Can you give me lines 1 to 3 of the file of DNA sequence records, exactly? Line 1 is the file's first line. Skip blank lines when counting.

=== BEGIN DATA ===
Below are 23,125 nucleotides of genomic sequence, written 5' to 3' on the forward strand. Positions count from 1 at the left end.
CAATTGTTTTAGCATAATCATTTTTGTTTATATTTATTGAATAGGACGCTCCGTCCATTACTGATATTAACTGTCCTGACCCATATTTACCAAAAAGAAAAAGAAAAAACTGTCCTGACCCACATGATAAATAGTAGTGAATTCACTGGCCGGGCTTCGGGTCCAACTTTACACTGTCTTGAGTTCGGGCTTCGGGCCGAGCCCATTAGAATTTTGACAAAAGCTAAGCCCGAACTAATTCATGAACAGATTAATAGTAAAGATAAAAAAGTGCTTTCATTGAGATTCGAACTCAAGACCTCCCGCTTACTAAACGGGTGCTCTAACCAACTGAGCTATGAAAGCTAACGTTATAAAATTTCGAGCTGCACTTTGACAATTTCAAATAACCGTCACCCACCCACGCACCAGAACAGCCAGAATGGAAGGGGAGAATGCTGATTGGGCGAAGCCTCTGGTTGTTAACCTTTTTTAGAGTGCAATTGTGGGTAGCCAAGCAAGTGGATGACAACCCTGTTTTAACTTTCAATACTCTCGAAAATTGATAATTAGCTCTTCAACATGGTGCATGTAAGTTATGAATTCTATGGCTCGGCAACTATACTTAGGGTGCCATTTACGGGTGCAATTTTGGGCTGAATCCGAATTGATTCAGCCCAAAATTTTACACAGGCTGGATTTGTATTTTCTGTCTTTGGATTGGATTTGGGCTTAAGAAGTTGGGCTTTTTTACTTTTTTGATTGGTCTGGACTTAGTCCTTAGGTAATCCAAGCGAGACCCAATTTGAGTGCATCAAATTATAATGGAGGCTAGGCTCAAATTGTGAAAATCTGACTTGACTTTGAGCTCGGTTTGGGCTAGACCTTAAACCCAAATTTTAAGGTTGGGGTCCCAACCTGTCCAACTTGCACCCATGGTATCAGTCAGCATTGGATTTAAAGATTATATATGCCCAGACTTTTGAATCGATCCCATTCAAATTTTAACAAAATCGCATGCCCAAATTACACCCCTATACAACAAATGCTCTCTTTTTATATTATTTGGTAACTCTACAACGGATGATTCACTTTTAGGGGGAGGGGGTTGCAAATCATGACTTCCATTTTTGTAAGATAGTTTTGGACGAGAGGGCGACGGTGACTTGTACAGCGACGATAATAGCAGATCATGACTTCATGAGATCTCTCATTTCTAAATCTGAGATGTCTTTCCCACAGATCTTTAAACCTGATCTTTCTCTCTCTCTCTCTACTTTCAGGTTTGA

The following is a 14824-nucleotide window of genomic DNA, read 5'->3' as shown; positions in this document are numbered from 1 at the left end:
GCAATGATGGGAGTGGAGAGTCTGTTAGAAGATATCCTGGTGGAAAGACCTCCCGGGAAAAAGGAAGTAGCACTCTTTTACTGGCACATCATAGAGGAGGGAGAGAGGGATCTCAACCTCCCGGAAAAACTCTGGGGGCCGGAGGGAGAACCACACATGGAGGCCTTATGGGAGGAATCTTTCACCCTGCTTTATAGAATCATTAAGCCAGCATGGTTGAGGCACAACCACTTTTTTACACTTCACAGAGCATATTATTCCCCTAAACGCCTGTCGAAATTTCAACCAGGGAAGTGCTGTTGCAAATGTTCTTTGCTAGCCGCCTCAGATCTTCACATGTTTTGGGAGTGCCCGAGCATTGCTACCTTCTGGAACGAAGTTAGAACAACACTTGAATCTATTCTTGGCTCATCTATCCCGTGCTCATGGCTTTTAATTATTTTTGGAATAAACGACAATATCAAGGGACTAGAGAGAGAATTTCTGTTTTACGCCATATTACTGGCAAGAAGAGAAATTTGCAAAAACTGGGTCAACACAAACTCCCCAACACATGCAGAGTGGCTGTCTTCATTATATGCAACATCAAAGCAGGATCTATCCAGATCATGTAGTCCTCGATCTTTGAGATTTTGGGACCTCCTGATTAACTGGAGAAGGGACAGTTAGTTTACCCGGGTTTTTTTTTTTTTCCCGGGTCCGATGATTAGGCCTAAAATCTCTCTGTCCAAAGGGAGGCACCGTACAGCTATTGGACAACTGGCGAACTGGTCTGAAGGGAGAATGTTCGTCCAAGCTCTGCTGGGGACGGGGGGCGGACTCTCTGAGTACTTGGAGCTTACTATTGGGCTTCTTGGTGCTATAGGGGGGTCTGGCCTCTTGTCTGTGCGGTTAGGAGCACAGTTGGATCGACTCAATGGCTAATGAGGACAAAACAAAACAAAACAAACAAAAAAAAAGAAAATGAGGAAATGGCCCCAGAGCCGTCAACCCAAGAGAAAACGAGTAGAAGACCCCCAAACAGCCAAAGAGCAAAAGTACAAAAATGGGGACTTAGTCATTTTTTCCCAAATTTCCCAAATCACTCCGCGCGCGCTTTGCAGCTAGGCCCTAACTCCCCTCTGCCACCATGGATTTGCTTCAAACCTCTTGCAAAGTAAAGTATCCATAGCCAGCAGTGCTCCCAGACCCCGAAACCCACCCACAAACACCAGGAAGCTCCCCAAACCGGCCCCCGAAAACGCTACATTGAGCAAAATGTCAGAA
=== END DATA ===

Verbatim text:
Below are 23,125 nucleotides of genomic sequence, written 5' to 3' on the forward strand. Positions count from 1 at the left end.
CAATTGTTTTAGCATAATCATTTTTGTTTATATTTATTGAATAGGACGCTCCGTCCATTACTGATATTAACTGTCCTGACCCATATTTACCAAAAAGAAAAAGAAAAAACTGTCCTGACCCACATGATAAATAGTAGTGAATTCACTGGCCGGGCTTCGGGTCCAACTTTACACTGTCTTGAGTTCGGGCTTCGGGCCGAGCCCATTAGAATTTTGACAAAAGCTAAGCCCGAACTAATTCATGAACAGATTAATAGTAAAGATAAAAAAGTGCTTTCATTGAGATTCGAACTCAAGACCTCCCGCTTACTAAACGGGTGCTCTAACCAACTGAGCTATGAAAGCTAACGTTATAAAATTTCGAGCTGCACTTTGACAATTTCAAATAACCGTCACCCACCCACGCACCAGAACAGCCAGAATGGAAGGGGAGAATGCTGATTGGGCGAAGCCTCTGGTTGTTAACCTTTTTTAGAGTGCAATTGTGGGTAGCCAAGCAAGTGGATGACAACCCTGTTTTAACTTTCAATACTCTCGAAAATTGATAATTAGCTCTTCAACATGGTGCATGTAAGTTATGAATTCTATGGCTCGGCAACTATACTTAGGGTGCCATTTACGGGTGCAATTTTGGGCTGAATCCGAATTGATTCAGCCCAAAATTTTACACAGGCTGGATTTGTATTTTCTGTCTTTGGATTGGATTTGGGCTTAAGAAGTTGGGCTTTTTTACTTTTTTGATTGGTCTGGACTTAGTCCTTAGGTAATCCAAGCGAGACCCAATTTGAGTGCATCAAATTATAATGGAGGCTAGGCTCAAATTGTGAAAATCTGACTTGACTTTGAGCTCGGTTTGGGCTAGACCTTAAACCCAAATTTTAAGGTTGGGGTCCCAACCTGTCCAACTTGCACCCATGGTATCAGTCAGCATTGGATTTAAAGATTATATATGCCCAGACTTTTGAATCGATCCCATTCAAATTTTAACAAAATCGCATGCCCAAATTACACCCCTATACAACAAATGCTCTCTTTTTATATTATTTGGTAACTCTACAACGGATGATTCACTTTTAGGGGGAGGGGGTTGCAAATCATGACTTCCATTTTTGTAAGATAGTTTTGGACGAGAGGGCGACGGTGACTTGTACAGCGACGATAATAGCAGATCATGACTTCATGAGATCTCTCATTTCTAAATCTGAGATGTCTTTCCCACAGATCTTTAAACCTGATCTTTCTCTCTCTCTCTCTACTTTCAGGTTTGA

The following is a 14824-nucleotide window of genomic DNA, read 5'->3' as shown; positions in this document are numbered from 1 at the left end: